You think the current political scene is bad? How about adding President’s Lincoln, Eisenhower, Roosevelt, and Jackson to the mix. That should make it better, right? If you were in attendance at the History Department’s Dead Presidents’ Debate on October 5th, then you already know the answer: It only makes things messier.
The professors−Grant Madsen, Karen Auman, Matt Mason, and Rich Kimball−truly personified the presidents they were representing: Eisenhower, Lincoln, Jackson, and Roosevelt, respectively. Jackson blustered and said racist remarks; Lincoln parried with him. Roosevelt, ever taciturn, offered smart insults to all. And Eisenhower beat the Nazi’s, which he made sure to tell us in nearly every comment he made.
Edward Stratford acted as moderator. When asked for the impetus behind the event, he answered, “We wanted to create this format to help students understand that the past is the primary dimension that informs our perception of the present.” Did it? Were the presidents able to help us better comprehend the present political debates?
The presidents were asked varying questions regarding Trump and Clinton: their strengths, immigration and economic policies, and whether or not Trump was validated in having hurt feelings. There were varying responses to all, with little agreement- reminiscent of the current political debates (still ongoing even after Trump’s win). In the end though, were Roosevelt, Lincoln, Eisenhower, and Jackson able to accurately able to predict our modern political atmosphere? The answer is best seen through History Professor Christopher Jones’ tweet: “This ended up being a lot of fun. But it also helped emphasize just how foreign the past is.”
Dead Queens’ Debate
Continuing in the tradition of the Dead Presidents’ Debate, the Dead Queens’ Debate will be held on March 1st at 7pm in the Varsity Theater. The event is being hosted by both the Women’s Studies and the History Department. Dr. Ed Stratford, who will be playing Professor Stratalacactus, has overseen the resuscitation of four historical queens: Empress Dowager Cixi, (Ching Dynasty) Joan of Arc, Hurrem Sultan, (wife of Suleiman the Magnificent) and Martha Ballard, “‘queen’ of colonial midwifery.” They will be discussing modern problems facing women. Playing the queens will be Dr. Diana Duan, Dr. Christine Isom-Verhaaren, Dr. Sarah Loose, and Dr. Jenny Pulsipher respectively.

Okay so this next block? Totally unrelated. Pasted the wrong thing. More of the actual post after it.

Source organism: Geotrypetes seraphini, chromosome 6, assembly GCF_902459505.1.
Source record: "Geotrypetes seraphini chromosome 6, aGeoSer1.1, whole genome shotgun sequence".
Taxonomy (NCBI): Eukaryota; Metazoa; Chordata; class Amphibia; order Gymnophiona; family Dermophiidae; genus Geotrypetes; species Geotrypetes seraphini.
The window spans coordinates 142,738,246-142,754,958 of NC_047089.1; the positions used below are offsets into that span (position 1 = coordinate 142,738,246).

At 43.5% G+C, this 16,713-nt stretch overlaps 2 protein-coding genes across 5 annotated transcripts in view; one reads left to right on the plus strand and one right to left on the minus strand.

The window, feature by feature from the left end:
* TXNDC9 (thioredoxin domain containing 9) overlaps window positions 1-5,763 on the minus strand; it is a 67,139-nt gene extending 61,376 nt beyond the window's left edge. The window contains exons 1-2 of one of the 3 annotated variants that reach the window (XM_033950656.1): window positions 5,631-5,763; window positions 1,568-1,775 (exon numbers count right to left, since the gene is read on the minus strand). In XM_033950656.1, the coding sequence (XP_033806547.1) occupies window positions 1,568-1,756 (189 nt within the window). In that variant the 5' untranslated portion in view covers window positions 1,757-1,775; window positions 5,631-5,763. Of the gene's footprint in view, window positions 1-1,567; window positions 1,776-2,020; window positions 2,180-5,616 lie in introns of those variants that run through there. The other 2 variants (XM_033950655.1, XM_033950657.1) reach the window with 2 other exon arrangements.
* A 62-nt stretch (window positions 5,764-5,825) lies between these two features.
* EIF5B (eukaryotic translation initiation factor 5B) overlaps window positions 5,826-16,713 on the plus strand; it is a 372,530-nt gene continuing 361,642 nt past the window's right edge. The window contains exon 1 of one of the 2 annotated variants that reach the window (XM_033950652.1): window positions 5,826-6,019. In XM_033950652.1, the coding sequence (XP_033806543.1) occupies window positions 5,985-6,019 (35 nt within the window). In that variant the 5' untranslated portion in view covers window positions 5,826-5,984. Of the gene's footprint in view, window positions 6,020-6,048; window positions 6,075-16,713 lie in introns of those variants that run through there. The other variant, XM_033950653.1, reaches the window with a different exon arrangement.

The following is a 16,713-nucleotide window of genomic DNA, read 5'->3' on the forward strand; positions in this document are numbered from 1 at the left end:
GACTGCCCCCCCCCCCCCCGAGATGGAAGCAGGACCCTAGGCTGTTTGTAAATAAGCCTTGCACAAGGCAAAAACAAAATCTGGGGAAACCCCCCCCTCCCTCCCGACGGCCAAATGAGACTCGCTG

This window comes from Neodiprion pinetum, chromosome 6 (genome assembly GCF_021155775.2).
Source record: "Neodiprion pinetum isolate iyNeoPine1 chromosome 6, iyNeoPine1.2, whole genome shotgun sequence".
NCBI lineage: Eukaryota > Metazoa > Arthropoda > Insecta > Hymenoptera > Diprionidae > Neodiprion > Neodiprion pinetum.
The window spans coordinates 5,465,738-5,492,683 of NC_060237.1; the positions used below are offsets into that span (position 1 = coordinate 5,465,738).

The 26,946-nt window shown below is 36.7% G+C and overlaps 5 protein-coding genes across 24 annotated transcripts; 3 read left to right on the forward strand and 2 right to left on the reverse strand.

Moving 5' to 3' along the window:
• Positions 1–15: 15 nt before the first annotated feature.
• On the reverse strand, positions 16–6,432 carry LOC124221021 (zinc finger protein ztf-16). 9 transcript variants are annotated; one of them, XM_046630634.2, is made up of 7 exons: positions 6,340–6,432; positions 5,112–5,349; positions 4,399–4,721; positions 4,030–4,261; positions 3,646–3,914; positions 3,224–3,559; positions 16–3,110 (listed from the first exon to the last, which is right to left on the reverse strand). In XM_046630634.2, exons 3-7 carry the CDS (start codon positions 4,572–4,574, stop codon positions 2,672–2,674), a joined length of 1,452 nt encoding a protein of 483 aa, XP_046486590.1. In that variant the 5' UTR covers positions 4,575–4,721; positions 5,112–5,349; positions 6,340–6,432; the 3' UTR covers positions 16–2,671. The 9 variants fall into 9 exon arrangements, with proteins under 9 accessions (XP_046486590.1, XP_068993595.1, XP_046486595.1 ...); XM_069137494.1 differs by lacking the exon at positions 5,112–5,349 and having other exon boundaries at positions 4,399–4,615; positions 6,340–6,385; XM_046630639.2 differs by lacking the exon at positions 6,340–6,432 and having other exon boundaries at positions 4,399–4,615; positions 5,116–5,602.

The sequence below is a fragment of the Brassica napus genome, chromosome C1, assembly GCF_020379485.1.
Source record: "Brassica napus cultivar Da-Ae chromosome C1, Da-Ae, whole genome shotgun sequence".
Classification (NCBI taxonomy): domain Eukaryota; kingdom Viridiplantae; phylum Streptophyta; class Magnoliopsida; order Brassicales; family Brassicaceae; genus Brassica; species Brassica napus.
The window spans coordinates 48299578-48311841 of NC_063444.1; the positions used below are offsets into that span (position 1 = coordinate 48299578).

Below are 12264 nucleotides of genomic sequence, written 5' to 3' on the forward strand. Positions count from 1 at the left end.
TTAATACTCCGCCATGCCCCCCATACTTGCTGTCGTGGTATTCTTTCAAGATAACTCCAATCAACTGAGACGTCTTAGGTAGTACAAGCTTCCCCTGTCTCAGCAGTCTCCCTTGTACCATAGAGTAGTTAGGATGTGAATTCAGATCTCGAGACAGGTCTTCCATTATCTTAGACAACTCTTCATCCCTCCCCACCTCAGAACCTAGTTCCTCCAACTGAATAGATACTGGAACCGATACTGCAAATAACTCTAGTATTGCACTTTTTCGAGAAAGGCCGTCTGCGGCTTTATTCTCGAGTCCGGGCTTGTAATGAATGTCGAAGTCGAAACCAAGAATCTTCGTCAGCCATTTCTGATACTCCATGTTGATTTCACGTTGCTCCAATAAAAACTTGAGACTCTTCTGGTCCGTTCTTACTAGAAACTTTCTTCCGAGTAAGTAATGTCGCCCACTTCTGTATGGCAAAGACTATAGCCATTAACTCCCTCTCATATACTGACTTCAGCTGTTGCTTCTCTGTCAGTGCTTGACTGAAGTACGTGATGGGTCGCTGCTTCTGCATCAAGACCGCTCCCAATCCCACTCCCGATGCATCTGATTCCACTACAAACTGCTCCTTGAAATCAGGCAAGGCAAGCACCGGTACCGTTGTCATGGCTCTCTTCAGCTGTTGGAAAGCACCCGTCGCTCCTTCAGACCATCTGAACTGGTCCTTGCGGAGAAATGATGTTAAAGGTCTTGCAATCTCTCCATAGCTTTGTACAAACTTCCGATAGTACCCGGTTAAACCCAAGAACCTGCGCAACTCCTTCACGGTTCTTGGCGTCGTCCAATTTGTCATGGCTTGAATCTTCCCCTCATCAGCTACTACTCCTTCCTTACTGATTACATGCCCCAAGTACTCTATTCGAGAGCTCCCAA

When asked what the purpose of the event was, Dr. Stratford replied: “What we are interested in doing is providing a forum where historical viewpoints on current issues can be presented in an engaging way… We hope anyone who attends (students, faculty, or anyone from the community) will enjoy a consideration of [women’s issues] by some figures from the past.”
Joan of Arc was a young girl from France who, during the Hundred Year’s War, led an army and defeated the English many times, most notably at Orleans. Furthermore, she succeeded in having Charles the Seventh crowned king of France. Joan believed God had instructed her to do these things. Several hundred years after her capture and execution at the hands of the English, Joan was Sainted.
Originally a member of Suleiman the Magnificent’s harem, Hurrem Sultan eventually became his wife. She oversaw the construction of universities and mosques and promoted female education
Empress Dowager Cixi ruled China on behalf of her son during the Qing Dynasty. Dubbed The Dragon Lady remained a force in government in the face of endless court strife.
Martha Ballard was an 18th Century midwife from Maine who is primarily known from Laura Thather Ulrich’s Pulitzer Prize winning book, A Midwife’s Tale. Ballard kept a journal from 1785-1812 that “illuminates the medical practices, household economies, religious rivalries, and sexual mores of the New England frontier.”